Riddle is a fairly unusual company. We are registered in Delaware, have a small virtual office in the Silicon Valley, an office in Munich, a small team in the UK, in New York and a development office in Bangkok – staffed partially with British developers and partially with locals. This virtual setup gives a lot of benefits (I’ll talk about those in a later blog post), but it does make communication a challenge, which is where Slack comes in.
Our team was initially using Google Mail, Skype and Google Hangouts – all good tools, but we fell in love with this promotion video by the awesome team from Sandwich Video:
Add in our task and bug manager for our engineers (JIRA), Intercom.io for customer satisfaction and of course Drop Box to share files – that’s quite a few tools to manage, but not all that uncommon for a nimble, fast-growing start up.
The most annoying tool, though, was email which initially seemed like the way to go, especially for internal team coordination. We had many of our conversations happening in different time zones and not real time. But, as anyone who has a groaning email inbox knows, email is really hard to classify and structure – and more often than not, things got lost.
Then we tried Slack and life got a lot easier.
Sure, just as with any new tool, it took time to get people to use it. But everyone fell in love with Slack after just a few days.
At first, we used Slack like a high end messenger.
Slack allows for 1:1 private conversations, private groups and public groups. They do a great job introducing the product to the user very slowly. For example, initially you are notified for every single message. But as your team uses Slack more frequently, and more and more is happening, Slack automatically changes this setting and you are only notified when someone types your name or when you get a private message. Nifty!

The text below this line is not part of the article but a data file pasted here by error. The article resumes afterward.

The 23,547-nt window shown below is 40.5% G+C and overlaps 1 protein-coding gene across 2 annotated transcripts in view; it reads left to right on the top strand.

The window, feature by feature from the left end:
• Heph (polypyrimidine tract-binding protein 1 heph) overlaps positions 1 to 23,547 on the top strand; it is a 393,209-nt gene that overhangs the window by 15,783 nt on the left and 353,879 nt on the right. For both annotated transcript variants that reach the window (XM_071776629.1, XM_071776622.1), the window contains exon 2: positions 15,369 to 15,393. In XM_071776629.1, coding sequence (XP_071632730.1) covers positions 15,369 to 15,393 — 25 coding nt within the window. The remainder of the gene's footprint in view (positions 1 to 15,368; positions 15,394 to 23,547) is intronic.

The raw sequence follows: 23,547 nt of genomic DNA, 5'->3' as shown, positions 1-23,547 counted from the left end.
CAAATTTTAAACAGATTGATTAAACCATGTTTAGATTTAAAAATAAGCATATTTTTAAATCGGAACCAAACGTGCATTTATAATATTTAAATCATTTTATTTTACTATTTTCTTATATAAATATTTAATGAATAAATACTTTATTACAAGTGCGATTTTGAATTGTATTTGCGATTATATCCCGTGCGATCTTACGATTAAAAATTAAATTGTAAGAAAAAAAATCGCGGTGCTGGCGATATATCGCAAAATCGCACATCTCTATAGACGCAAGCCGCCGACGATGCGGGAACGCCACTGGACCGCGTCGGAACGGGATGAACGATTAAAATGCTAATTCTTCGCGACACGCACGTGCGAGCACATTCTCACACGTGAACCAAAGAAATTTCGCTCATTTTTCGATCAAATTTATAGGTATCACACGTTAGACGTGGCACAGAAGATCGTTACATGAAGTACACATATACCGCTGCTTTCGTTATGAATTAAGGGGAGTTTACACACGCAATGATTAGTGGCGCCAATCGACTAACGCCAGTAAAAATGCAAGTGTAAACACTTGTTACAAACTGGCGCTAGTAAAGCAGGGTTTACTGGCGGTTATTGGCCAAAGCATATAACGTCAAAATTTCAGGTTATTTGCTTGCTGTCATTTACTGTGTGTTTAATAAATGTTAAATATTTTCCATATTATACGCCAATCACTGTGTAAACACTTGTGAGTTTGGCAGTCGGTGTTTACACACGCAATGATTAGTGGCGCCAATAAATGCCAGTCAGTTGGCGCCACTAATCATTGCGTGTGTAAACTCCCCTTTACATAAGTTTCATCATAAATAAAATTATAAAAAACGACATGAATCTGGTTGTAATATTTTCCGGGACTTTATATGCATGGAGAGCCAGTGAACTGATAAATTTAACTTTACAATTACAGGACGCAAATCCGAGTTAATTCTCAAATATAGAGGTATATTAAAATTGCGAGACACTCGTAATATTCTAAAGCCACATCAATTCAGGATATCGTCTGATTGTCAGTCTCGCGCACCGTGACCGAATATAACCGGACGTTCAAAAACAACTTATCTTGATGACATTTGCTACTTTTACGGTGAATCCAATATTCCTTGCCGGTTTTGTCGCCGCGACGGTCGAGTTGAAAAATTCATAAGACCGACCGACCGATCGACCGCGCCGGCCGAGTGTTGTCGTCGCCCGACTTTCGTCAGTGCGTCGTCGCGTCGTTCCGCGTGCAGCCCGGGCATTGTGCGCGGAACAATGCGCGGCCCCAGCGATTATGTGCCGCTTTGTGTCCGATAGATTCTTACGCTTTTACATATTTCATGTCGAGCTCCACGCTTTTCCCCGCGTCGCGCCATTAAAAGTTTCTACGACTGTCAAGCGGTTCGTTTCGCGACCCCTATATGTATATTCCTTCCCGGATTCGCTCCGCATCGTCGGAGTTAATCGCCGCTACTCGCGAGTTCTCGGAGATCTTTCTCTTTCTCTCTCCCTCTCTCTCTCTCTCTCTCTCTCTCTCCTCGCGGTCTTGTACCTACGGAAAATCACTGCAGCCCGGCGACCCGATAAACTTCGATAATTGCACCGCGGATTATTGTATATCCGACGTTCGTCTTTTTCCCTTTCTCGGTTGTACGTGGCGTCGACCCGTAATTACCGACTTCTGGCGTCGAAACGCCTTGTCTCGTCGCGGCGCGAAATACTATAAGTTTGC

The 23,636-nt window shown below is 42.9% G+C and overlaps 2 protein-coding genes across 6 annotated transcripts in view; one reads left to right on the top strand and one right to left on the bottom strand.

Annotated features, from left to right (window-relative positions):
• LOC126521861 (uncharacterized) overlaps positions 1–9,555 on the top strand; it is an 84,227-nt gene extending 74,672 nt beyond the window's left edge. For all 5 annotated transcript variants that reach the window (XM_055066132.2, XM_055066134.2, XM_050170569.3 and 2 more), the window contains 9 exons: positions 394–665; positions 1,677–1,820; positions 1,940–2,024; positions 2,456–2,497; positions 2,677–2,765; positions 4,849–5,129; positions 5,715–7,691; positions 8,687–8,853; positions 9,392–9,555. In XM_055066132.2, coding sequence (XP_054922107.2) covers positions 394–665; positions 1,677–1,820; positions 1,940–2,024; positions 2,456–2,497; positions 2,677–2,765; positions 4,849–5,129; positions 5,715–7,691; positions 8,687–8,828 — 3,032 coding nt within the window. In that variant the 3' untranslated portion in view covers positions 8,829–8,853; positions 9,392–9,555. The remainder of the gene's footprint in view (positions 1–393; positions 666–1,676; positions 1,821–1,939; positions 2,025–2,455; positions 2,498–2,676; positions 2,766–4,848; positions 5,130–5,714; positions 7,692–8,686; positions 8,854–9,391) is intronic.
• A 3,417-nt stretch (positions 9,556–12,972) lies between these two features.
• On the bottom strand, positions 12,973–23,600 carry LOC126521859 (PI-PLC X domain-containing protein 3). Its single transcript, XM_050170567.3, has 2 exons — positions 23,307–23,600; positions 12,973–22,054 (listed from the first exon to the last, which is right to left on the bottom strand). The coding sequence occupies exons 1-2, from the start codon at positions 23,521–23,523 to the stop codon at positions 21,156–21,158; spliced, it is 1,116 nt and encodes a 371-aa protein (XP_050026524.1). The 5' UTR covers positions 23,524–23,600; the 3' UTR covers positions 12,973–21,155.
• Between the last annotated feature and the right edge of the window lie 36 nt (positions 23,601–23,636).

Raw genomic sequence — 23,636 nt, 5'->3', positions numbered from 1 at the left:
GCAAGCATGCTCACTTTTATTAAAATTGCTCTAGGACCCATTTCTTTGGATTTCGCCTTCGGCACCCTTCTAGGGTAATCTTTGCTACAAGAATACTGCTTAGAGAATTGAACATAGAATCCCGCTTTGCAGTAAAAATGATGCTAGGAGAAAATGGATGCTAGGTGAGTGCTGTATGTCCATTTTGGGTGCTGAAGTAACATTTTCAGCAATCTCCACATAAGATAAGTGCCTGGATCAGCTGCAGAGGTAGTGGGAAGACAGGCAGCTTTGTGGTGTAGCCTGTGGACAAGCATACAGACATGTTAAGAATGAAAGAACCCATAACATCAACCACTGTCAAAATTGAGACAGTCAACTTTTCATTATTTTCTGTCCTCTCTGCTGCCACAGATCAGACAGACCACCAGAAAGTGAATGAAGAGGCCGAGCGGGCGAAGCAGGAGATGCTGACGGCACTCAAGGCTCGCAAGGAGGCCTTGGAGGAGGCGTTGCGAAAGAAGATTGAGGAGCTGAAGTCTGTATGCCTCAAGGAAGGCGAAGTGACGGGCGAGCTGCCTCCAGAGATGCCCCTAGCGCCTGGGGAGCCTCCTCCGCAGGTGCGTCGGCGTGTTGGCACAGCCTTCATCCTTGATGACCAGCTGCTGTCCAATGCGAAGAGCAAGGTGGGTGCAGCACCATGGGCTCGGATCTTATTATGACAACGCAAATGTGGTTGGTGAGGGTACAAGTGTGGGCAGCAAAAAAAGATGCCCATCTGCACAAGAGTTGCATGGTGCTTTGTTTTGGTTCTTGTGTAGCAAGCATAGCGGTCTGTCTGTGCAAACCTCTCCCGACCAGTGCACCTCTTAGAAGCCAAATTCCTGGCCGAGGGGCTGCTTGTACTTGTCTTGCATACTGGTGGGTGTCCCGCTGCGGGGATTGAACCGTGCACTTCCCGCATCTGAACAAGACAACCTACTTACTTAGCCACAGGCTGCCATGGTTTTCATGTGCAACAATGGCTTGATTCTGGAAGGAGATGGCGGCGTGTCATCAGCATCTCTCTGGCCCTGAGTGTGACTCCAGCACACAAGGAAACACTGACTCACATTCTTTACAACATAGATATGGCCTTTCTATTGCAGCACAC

There is no limit to how many groups you can have. We structure our conversation into topics like marketing, customer support, engineering, design, PR and many more. Then we got a lot of private groups so people that work in a team can have a conversation without bugging others. No more endless and useless CC emails.
Anyone can read along in public channels if the conversation is of interest. If you want someone notified and want to make sure your message is read, all you do is mention that persons name. Of course each user can configure Slack so that certain keywords trigger events or notifications or that you get notified whenever something is typed in a particular channel – we use a Red Alert channel to notify our engineers if parts of Riddle.com go down.
That alone would be great already, but where it really shines is when you start integrating your other tools. The simplest integration is DropBox or Google Drive. Drop a file link and depending on the file type a preview or just a link to the file is added. The integration with intercom.io (another amazing tool) allows us to send alerts to the customer support channel in Slack whenever we get a support inquiry from a user. That way, no one needs to constantly check the intercom dashboard or email, all you need is an alert set up. You can also set up any other intercom.io alert to show up in Slack.
(Image courtesy of Slack.com)
JIRA – our bug and task tracker – is also integrated. As soon as someone creates a new task or a task is updated, everyone gets a notification. That way our marketing or editorial team never need to fiddle around JIRA to see where we are in terms of bug fixing or feature development. A quick view into the Engineering Channel tells you all you need to know.
We still use our other tools where needed, but email has become almost meaningless for internal communication. Slack allows us to focus our daily attention on just one place to know everything that is going on within Riddle. The only time we leave Slack for communication is for our daily video calls for which Hangouts or Skype is still necessary. If Slack would add simple video calls and record the calls as it records all other conversation, that would make it a true killer app of all other forms of electronic communication.
As usual, there is always one more benefit. In this case it’s how much Slack improves on boarding new employees. If you allow new employees to read the Slack archives of all public channels, they can immediately get a feel for how the company works. This beats starting a job and looking at an empty email inbox any day.
Check out Slack here – free to use, but if you want to have access to more than your team’s last 10,000 messages, you’ll need to go down the paid route.
Any questions about Slack or Riddle? Please feel free to drop us a line at email@example.com. Thanks!